LeBron James eager to face Bulls
MIAMI -- With the way the Miami Heat's assistant coaches, armed with handheld football pads, mauled LeBron James, Dwyane Wade and Chris Bosh as they drove into the lane at the end of Monday's practice, one might think the star trio were actually running backs preparing for a big game.
Instead, the Heat were just preparing for a physical battle on the court in Tuesday's season opener against the Chicago Bulls. After the Heat staff brought out the football pads to practice for the first time this preseason, the message is clear.
"We don't like them, they don't like us," James said of the Bulls after the drill. "It's not unheard of. We all know how it is."
Was it a coincidence that they busted out the football gear before facing Tom Thibodeau's famed defense in Chicago?
"No, not at all," Bosh said after the 20-minute drill. "It's all planned. We know they're big, physical and we know we have to finish."
The Heat expect the Bulls to be extra motivated Tuesday, and not just because it marks point guard Derrick Rose's first game back since suffering a torn ACL in April 2012. The Heat will also be raising their 2012-13 championship banner and getting their rings before the game, and it's not lost them that they ended the Bulls' season in the Eastern Conference semifinals just five months ago.
"It don't matter who it is," James said of the opponent for the opener. "But we like the fact that it's the Bulls."
Not that the Bulls will be watching. Instead, they'll be in the locker room, coach Tom Thibodeau said Monday.
"That's their ceremony, not ours," Rose said. "If we were getting our rings there would be a little bit of a distraction, but for us we know that we got to stay focused, come together as a team, and really take their first hit because they're definitely going to be on charge."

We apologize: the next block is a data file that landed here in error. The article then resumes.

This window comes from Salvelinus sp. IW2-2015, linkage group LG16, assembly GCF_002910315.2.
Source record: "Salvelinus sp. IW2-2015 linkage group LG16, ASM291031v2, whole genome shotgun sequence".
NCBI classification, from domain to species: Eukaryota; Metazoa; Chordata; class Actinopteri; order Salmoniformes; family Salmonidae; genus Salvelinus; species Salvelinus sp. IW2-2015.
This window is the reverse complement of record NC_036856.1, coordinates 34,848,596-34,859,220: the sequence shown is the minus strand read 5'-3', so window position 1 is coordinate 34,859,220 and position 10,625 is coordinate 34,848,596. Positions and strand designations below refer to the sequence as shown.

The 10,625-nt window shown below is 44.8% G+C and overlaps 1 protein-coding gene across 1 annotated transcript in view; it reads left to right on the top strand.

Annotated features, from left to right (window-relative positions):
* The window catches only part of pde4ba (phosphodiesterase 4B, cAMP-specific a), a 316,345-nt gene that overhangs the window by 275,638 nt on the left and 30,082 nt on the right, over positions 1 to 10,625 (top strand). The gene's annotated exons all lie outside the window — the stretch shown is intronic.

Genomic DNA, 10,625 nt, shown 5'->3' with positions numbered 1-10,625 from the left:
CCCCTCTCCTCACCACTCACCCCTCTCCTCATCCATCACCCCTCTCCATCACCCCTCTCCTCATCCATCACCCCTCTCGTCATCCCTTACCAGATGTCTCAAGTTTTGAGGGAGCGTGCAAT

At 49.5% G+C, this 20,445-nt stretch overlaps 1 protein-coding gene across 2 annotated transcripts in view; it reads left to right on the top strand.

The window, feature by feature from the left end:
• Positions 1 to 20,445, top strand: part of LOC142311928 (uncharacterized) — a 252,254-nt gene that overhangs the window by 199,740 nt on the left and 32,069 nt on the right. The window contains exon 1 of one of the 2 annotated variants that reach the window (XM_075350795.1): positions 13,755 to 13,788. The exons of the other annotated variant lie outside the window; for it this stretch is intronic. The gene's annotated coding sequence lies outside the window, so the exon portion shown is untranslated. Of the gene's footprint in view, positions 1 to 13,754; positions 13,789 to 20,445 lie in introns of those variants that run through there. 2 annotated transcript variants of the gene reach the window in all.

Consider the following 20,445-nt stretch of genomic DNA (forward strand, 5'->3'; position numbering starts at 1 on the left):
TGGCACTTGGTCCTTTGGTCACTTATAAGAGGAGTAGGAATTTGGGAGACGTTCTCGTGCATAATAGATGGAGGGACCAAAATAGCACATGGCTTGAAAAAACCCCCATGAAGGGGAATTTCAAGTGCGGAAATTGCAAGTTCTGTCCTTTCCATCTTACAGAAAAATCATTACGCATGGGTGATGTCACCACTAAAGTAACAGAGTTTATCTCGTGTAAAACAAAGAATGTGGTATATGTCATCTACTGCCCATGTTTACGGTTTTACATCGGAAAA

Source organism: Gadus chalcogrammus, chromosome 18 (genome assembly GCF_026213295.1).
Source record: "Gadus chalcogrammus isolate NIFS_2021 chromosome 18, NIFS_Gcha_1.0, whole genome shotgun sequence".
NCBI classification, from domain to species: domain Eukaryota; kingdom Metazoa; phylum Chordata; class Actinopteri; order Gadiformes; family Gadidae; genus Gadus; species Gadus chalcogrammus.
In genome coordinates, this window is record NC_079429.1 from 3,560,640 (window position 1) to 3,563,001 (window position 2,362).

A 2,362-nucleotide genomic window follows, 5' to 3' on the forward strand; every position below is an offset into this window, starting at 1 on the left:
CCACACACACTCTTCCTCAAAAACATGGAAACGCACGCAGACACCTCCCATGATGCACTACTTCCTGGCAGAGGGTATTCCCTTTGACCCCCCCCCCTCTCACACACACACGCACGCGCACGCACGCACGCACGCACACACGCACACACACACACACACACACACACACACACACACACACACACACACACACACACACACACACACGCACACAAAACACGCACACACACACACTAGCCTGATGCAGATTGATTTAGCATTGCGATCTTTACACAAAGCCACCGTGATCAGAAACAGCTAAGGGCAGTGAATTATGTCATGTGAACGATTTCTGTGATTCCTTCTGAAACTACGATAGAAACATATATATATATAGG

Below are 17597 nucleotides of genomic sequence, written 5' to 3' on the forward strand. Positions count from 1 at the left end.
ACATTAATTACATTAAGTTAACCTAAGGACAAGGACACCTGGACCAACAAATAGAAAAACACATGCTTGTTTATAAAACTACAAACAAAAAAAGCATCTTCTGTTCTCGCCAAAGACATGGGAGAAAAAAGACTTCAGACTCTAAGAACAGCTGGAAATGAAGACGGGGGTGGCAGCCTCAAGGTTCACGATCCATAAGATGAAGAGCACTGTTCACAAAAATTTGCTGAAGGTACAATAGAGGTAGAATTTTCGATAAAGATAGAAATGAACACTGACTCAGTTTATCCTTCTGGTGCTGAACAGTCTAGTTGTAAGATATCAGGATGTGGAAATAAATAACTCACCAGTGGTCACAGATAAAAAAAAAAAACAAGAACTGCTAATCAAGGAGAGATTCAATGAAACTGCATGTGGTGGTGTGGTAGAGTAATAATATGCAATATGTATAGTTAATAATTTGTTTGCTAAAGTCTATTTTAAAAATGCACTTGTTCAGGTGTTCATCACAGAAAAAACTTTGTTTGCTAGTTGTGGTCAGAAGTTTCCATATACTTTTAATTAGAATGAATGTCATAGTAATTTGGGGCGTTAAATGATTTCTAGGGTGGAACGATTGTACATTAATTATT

The Bulls have been here before. After the Heat won the title in 2006, the Bulls were in Miami for opening night and the banner raising ceremony. Chicago blasted Miami 108-66. Only Udonis Haslem and Wade remain from that team, while Luol Deng and Kirk Hinrich are the only Bulls who were around then.
We don't like them, they don't like us. It's not unheard of. We all know how it is.LeBron James, on Miami's opener vs. the Chicago Bulls
The Heat were in the Bulls' shoes just two years ago. After losing to the Dallas Mavericks in the 2011 Finals, the Heat opened the season in Dallas after the lockout ended and got revenge by beating the Mavs by double digits.
"We wanted to embarrass [the Mavericks] on their home floor," Bosh said. "We wanted to defecate on their night and we know [the Bulls] want to do that to us. They want to spoil what we have going and we're aware of that. We have to hit first."
The Bulls, who were the only NBA team with an 8-0 preseason record, are again expected to challenge the Heat for the Eastern Conference crown this season. With Rose, Hinrich and Deng expected to be back in the fold after being sidelined in the Eastern Conference semifinals, the Bulls will be as healthy as they've been in over a year.
After battling groin soreness during the preseason, Bulls center Joakim Noah has declared himself "100 percent" for Tuesday's season opener.
"We have a special little thing with those guys," Bosh said. "The fans want to see it. We want to play them and they want us, too. So it'll be good."
Wade, who grew up in Chicago, agreed there's hard feelings between the two organizations with Miami having ended the Bulls' season twice in the last three years.
"We're both trying to do something, trying to win [a championship]," Wade said. "You're going to run into each other along the way and you're going to dislike each other. They want to beat us as badly as we want to beat them."
Wade expects the competition in the East, starting with the Bulls, to be even tougher this season.
"Our goal here is not to get bored," Wade said. "Don't get bored with trying to be great. We have to understand that we're champions and we're going to get every other team's best shot."
Greg Oden, who signed with the Heat as a free agent during the offseason and hasn't played a regular-season game in more than four years, is still day to day, coach Erik Spoelstra said.
Nick Friedell of ESPNChicago.com contributed to this report.